Barcelona are in crisis both on and off the pitch with La Liga announcing the Catalan club’s salary budget has shrunk to the seventh biggest in Spain and behind newly-promoted Premier League club Watford
Barcelona are in a full-blown crisis. Just when it seems they have hit rock bottom, the situation at the Camp Nou somehow gets even worse.
The Blaugrana’s problems on the pitch are in full view; Wednesday night’s three-goal loss at Benfica means they have no goals and no points from their opening two Champions League matches for the first time in their history.
Domestically, the situation is not much better – last week they were held to underwhelming draws against struggling Granada and Cadiz.
All that has mounted pressure on Barca’s under-fire boss Ronald Koeman with president Joan Laporta and his board making plans to replace the Dutchman in the dugout.
AFP via Getty Images)
The primary reason why Koeman remains in the Camp Nou hotseat is that the club cannot afford to sack him as it would cost in the region of £10million to terminate his deal, which expires at the end of the current campaign.
That is complicated because of the Catalan club’s precarious financial situation and their lack of funds.
Earlier this week, the club’s economic problems were laid bare and shown to be even more alarming than initially feared.
La Liga confirmed that Barcelona ’s salary cap for the season was a relatively paltry £84million – a staggering fall of £212million from the previous campaign.
It meant that Barca now have the seventh biggest salary budget in Spanish football and less than a seventh of Real Madrid ’s £635million budget.
The Catalan club are now operating on a budget smaller than Sevilla, Atletico Madrid, Villarreal, Real Sociedad and Athletic Bilbao, while they have just £18million more to spend than Espanyol, their city neighbours who spent last season in the second tier.
By comparison to Premier League clubs, the nearest club to whom Barcelona are comparable is newly-promoted Watford.
The Hornets’ accounts show that they actually spent around £97million on their wage bill last season, £13m more than Barca are now allowed to spend.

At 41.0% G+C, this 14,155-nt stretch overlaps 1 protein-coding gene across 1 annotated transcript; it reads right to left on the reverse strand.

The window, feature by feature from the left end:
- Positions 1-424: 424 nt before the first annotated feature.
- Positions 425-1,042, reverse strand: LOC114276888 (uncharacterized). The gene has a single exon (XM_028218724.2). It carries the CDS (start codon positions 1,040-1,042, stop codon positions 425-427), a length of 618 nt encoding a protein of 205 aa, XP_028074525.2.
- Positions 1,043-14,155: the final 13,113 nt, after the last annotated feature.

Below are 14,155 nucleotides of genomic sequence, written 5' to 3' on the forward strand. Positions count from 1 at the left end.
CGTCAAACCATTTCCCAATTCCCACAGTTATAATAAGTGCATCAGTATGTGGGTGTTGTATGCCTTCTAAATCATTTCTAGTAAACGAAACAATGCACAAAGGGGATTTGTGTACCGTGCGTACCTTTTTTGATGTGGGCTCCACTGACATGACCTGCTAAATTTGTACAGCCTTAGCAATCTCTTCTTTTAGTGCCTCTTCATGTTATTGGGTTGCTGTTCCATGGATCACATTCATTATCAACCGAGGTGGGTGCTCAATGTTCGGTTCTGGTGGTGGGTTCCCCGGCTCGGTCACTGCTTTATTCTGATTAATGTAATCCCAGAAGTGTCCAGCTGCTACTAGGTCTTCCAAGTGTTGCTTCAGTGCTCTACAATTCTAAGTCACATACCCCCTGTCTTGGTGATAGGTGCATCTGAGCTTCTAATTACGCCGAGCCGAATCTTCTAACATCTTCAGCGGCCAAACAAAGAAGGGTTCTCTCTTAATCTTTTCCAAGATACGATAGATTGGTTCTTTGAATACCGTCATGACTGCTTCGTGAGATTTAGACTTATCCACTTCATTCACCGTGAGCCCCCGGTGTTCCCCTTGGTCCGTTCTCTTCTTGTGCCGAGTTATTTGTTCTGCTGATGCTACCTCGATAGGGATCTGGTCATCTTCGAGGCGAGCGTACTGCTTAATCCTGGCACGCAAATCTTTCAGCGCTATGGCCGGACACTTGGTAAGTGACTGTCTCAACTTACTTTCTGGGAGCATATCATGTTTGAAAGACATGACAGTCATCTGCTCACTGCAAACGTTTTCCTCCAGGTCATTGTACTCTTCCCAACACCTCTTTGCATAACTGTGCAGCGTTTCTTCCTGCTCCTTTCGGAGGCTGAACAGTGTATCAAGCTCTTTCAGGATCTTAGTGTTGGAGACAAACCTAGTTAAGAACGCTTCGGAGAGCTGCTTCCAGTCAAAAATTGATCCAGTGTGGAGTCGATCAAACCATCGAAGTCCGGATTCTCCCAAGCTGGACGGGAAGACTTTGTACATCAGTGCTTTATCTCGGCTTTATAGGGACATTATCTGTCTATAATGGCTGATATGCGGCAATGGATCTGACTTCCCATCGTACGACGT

Watford’s most recent published wage bill at that point had been £84million, which was actually from the 2018/19 campaign – and has risen by £13million in the years since.
Newcastle United via Getty Image)
From the 2019/20 numbers, only Sheffield United – who were then in their first season back in the Premier League – had a lower annual wage budget than Barca, with the Blades accounts showing £78million in outgoings.
Without published accounts for the current campaign, it is tricky to gauge what clubs are currently spending on wages – such as those at newly-promoted Brentford – but it is possible that Barca’s restrictions would place them lower than any side in England’s top flight on wages.
The Catalan giants posted losses of £413.2million for last season while their club president Joan Laporta also revealed that their club debt now stands at an alarming £1.16billion – a rise of £172million from January.
Barca had the highest wage bill in football until the summer of 2020, but the drastic unravelling of their finances has ensured that it is likely to be just a quarter of that figure for the upcoming campaign.
The club’s salary cost limit for the 2019/20 campaign was a whopping £579 million (€671m); by comparison this was £247million more than Manchester United , who had the Premier League ’s highest wage bill for that season (the Red Devils no longer have the highest outgoings).
Barcelona’s current budget is now approximately seven times lower than it was two seasons ago.
Last summer, the club cashed-in on sellable assets who were high earners: Arturo Vidal, Ivan Rakitic and Luis Suarez while this year saw the club unable to register a new contract for their highest earner Lionel Messi, while the next highest salary of Antoine Griezmann was also moved on (the French forward joined Atletico Madrid on loan with a mandatory option to buy).
Earlier this year, Catalan media outlet La Vanguardia claimed Barca’s economic situation was “out of control” and the debt was described as “runaway” and they attested that austerity was now the “inescapable destiny” of the club.
These salary restrictions are imposed by La Liga upon all 42 clubs across the top two divisions of Spanish football – with the budget for each club based on their earnings, revenue streams, profits and losses, overhead costs, investments and debt repayments.
The league places the restriction upon each club based on their audit of the club’s health and finances, in a move to each the growth of clubs sustainable and to ensure outgoings are justified by their income.